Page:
Estate Plan In The New Year
Originally posted on Forbes.com
Yes You Have to Update Your Planning
Estate planning is about as much fun as getting a root canal. Unless there is a strong driver, like a pending change in taxes (there is with the exemption dropping in 2026) or asset protection need (can you ever know when someone might sue?) people tend to put off planning. That can be a costly and difficult mistake. If you or a loved one experience a life changing health issue, it may be too late to plan as signing documents may be impossible. If a claim arises, and certainly after a lawsuit is filed, it is probably too late to do asset protection planning. If you have a family business interest that might balloon in value, after the buyout deal, you will have lost an opportunity to have moved the asset out of your estate at a lower value. So, the moral of this tale is simple, plan now.
The single most common excuse for not planning (other than finding it unpleasant and that your advisers bill for their time) is “nothing has changed.” Seriously? What in the world is the same as only a few years ago? The best planning done a decade ago is unlikely to reflect your current financial position, family relationships or the most modern estate and related planning techniques.
So, give up the excuses and make a plan to plan!
Update Your Will, etc.
If your will, health care documents and financial power of attorney are even five years old, are they current? Are the people you named still those you want to name? Are their new marriages, divorces, grandchildren? Should the documents be update for those developments? Is the planning what works for your current net worth and under current law? If the documents are more than ten years old, is it worth the discussion or perhaps you should just get them updated. Too many people assume “Oh I have a will,” yes, but if it is old and outdated the cost of getting current documents may prove far less of a cost and hassle then the problems outdated or inadequate documents might create.
The Elephant in the Tax Room
The gift, estate and generation skipping transfer (“GST”) tax exemptions will all be cut in half in 2026. While that might seem like a long time away it is not. There is often lots of preliminary steps to planning to use exemption and the sooner you start the better. There are tax doctrines that the IRS (and creditors!) can assert to unravel your planning. Time is your ally in trying to deflect those challenges. For example, assume most of the assets you want to plan with are in your wife’s name alone. She might need to retitle some assets you’re your name so you have assets to gift to an irrevocable trust to use your exemption. The sooner the gift is made so that the gifted assets can be in your name before you regift them, the better. The more time those assets are in your name, the more time you an exert control over them, reinvest them in different ways and so forth. That may (no assurance) help deflect a challenge that the ultimate transfers were really by your wife and not by you. So plan now. Gift (if that is appropriate) now. Don’t delay. A common estate planning tool for married couples are spousal lifetime access trusts (“SLATs”). Each spouse creates a trust (with materially different provisions) for the other spouse and family/loved ones. Each spouse is in some manner a beneficiary of the other spouse’s trust. The hope is that in this way assets are removed from both of your estates, and the reach of your creditors, yet you can still gain some access to them if needed. Waiting to do this at the end of 2025 is not optimal. Better for one spouse to create and fund a trust in early 2024 and the other spouse to wait until later in 2025. The more time between the trusts, some advisers might suggest, the better the likelihood of differentiating the two trusts from a challenge by the IRS or a creditor using the reciprocal trust doctrine. Under that doctrine if the two trusts are too similar, then they can be uncrossed and the plan pierced. So, plan now, don’t wait.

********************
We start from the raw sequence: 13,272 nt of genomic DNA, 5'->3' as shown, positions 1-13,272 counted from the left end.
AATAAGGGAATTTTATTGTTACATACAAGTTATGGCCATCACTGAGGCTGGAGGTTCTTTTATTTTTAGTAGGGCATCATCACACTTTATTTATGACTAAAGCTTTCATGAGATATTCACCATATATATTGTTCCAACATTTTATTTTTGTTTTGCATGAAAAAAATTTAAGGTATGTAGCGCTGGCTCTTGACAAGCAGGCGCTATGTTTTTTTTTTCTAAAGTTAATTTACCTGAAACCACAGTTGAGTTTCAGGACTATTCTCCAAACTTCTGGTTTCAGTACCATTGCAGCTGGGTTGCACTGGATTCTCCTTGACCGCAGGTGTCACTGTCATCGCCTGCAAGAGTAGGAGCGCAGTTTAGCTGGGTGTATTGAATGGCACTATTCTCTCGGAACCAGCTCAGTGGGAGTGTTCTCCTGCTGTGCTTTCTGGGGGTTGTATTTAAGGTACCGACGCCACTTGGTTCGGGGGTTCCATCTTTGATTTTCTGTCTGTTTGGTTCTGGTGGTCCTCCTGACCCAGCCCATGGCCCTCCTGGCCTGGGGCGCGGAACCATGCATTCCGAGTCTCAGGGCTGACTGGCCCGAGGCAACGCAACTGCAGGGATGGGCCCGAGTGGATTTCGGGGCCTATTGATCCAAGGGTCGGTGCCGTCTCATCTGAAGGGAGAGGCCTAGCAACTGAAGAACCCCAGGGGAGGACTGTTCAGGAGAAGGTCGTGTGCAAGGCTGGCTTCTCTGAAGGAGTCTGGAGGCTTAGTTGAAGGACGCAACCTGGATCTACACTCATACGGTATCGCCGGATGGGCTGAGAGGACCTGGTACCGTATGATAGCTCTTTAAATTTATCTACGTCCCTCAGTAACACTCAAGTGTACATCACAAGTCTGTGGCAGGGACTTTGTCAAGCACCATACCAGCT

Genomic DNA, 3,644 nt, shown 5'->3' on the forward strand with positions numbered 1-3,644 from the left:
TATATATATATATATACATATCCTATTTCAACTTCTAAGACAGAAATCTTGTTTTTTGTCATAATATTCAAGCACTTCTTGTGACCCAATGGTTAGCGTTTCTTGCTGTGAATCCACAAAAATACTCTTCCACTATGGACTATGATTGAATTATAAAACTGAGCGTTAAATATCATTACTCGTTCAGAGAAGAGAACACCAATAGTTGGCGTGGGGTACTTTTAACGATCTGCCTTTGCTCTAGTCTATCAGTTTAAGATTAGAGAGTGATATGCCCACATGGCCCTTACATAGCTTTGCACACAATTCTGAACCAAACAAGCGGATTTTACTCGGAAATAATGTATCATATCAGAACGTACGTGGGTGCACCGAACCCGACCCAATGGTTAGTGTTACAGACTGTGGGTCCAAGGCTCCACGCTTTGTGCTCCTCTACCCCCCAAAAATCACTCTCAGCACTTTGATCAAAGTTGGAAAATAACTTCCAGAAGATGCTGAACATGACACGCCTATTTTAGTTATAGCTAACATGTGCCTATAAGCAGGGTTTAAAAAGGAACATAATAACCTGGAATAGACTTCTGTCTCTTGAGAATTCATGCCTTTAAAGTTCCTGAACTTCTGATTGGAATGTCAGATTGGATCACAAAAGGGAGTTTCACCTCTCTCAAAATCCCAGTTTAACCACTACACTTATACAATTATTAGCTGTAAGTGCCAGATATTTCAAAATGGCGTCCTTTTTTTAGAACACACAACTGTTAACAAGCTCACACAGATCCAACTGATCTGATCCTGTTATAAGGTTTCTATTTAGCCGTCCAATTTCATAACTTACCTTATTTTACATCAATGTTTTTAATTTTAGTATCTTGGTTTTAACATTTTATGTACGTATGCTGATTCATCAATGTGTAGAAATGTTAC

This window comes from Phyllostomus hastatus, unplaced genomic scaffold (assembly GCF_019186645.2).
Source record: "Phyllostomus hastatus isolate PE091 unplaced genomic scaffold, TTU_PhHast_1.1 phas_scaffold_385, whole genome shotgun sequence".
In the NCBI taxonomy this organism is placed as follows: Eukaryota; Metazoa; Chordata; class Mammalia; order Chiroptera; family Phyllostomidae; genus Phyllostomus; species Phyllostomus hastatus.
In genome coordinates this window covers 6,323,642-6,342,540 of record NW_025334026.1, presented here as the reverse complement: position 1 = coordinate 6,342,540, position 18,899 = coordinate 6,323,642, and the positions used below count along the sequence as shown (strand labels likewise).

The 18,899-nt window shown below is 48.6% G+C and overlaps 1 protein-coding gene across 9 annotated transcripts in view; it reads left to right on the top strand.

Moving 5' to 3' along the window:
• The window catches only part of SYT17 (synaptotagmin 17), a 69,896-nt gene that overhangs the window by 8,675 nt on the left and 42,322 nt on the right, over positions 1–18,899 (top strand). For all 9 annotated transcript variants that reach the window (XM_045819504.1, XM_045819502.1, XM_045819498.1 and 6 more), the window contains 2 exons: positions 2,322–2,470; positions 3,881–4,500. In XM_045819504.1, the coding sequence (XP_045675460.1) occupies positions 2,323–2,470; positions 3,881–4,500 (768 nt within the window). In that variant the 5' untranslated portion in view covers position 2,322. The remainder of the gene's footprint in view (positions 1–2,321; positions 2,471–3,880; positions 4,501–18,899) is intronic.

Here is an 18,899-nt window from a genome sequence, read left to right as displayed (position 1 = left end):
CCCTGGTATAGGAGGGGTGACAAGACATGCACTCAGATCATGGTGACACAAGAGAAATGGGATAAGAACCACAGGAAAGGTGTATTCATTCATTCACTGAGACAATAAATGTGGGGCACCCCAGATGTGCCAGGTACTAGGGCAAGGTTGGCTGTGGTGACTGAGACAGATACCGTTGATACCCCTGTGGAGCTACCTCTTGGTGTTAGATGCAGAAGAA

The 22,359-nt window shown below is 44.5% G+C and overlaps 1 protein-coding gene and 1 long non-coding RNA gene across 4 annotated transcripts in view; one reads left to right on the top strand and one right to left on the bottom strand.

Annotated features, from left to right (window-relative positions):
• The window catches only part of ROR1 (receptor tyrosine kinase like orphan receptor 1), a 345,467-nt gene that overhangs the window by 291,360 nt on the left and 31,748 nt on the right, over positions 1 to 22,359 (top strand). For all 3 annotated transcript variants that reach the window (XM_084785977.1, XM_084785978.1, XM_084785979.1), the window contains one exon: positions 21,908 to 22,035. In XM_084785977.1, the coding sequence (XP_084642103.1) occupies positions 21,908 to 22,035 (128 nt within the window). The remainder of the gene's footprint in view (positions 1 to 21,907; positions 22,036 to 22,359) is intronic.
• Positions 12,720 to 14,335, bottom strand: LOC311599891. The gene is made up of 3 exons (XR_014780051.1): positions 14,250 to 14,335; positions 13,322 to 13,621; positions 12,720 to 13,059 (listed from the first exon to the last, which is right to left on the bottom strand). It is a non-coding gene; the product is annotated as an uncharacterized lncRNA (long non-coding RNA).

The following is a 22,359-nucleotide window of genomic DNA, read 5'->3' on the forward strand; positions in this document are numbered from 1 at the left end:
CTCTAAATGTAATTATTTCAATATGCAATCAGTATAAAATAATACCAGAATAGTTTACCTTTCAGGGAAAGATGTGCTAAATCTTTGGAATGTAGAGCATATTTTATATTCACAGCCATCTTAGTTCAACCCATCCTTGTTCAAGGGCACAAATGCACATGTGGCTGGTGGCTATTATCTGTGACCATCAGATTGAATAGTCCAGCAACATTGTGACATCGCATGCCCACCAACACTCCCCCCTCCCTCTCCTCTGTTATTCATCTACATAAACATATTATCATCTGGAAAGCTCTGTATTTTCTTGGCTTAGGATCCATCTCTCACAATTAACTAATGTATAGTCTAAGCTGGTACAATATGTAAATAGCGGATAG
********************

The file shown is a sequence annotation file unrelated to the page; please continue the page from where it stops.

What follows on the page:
But you don’t have enough wealth to worry about all of this? That might be true but predicting tax law changes is less accurate then predicting the weather (and we all know how reliable whether forecasts are!). Everyone needs to worry about asset protection planning, lawsuits happen, and if the tax laws get harsher and the exemption lower, you might lose out on trying to meet that planning objective.
Estate Exclusion and Exemption Amount Inflation Adjustments for 2024 Require Action